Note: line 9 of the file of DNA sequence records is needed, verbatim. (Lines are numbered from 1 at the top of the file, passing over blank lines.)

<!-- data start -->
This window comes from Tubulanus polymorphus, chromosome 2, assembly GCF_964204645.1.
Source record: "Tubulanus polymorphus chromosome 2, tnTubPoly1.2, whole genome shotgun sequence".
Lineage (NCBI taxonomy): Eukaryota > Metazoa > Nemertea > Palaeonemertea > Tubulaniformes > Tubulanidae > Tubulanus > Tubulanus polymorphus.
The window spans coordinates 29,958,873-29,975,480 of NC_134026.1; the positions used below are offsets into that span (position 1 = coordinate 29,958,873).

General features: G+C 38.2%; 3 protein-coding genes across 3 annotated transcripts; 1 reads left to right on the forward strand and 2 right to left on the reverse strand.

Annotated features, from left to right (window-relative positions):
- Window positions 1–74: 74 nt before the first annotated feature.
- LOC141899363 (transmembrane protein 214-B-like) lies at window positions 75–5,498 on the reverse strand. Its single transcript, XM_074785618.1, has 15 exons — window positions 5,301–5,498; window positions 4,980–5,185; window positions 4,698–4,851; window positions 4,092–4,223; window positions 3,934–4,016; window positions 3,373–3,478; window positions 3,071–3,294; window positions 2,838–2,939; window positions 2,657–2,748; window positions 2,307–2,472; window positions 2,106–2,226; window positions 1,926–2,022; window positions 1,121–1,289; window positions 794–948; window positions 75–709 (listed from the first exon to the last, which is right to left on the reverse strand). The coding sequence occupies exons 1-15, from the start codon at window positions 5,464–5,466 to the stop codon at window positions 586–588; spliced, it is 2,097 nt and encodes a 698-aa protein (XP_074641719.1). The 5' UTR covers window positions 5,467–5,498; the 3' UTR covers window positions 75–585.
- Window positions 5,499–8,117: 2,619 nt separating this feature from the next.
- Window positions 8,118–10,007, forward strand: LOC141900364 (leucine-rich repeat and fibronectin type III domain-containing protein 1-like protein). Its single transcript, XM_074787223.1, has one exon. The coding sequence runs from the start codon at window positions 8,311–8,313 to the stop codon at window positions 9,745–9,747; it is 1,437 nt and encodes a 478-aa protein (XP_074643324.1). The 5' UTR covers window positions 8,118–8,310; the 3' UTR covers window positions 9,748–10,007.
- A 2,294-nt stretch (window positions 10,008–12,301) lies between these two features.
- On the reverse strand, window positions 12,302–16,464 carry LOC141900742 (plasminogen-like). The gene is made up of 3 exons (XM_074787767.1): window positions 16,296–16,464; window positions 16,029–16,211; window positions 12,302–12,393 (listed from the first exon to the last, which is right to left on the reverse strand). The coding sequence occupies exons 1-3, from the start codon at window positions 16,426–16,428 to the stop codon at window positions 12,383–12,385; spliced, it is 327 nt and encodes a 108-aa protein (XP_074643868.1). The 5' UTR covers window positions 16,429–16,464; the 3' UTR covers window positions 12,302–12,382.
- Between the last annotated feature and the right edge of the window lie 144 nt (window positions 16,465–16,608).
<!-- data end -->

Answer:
- Window positions 5,499–8,117: 2,619 nt separating this feature from the next.